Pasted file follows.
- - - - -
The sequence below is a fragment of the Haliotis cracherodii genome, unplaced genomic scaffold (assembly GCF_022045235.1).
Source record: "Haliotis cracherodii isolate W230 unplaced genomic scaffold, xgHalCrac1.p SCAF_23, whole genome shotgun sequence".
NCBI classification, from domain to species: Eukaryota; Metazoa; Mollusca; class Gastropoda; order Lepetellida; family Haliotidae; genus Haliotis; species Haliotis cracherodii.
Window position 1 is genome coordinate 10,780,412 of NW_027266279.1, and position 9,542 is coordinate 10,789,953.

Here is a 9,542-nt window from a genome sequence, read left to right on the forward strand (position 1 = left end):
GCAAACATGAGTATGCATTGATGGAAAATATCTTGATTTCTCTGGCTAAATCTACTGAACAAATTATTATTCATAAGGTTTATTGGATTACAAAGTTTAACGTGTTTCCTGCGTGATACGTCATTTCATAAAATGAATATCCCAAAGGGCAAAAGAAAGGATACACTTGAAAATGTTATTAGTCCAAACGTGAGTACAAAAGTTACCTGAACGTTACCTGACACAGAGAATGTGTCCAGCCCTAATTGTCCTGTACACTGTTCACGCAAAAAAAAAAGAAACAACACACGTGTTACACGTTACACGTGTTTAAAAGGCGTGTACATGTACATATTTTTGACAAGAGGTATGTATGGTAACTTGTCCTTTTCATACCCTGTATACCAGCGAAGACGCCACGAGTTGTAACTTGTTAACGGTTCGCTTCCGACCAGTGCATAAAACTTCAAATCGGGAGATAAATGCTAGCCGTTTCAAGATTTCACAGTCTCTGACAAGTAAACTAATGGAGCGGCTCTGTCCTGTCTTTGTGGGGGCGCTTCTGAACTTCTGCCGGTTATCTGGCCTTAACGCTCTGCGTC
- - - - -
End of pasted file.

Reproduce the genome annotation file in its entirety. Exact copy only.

The sequence below is a fragment of the Haliotis cracherodii genome, unplaced genomic scaffold (assembly GCF_022045235.1).
Source record: "Haliotis cracherodii isolate W230 unplaced genomic scaffold, xgHalCrac1.p SCAF_23, whole genome shotgun sequence".
NCBI classification, from domain to species: Eukaryota; Metazoa; Mollusca; class Gastropoda; order Lepetellida; family Haliotidae; genus Haliotis; species Haliotis cracherodii.
Window position 1 is genome coordinate 10,780,412 of NW_027266279.1, and position 9,542 is coordinate 10,789,953.

Here is a 9,542-nt window from a genome sequence, read left to right on the forward strand (position 1 = left end):
GCAAACATGAGTATGCATTGATGGAAAATATCTTGATTTCTCTGGCTAAATCTACTGAACAAATTATTATTCATAAGGTTTATTGGATTACAAAGTTTAACGTGTTTCCTGCGTGATACGTCATTTCATAAAATGAATATCCCAAAGGGCAAAAGAAAGGATACACTTGAAAATGTTATTAGTCCAAACGTGAGTACAAAAGTTACCTGAACGTTACCTGACACAGAGAATGTGTCCAGCCCTAATTGTCCTGTACACTGTTCACGCAAAAAAAAAAGAAACAACACACGTGTTACACGTTACACGTGTTTAAAAGGCGTGTACATGTACATATTTTTGACAAGAGGTATGTATGGTAACTTGTCCTTTTCATACCCTGTATACCAGCGAAGACGCCACGAGTTGTAACTTGTTAACGGTTCGCTTCCGACCAGTGCATAAAACTTCAAATCGGGAGATAAATGCTAGCCGTTTCAAGATTTCACAGTCTCTGACAAGTAAACTAATGGAGCGGCTCTGTCCTGTCTTTGTGGGGGCGCTTCTGAACTTCTGCCGGTTATCTGGCCTTAACGCTCTGCGTC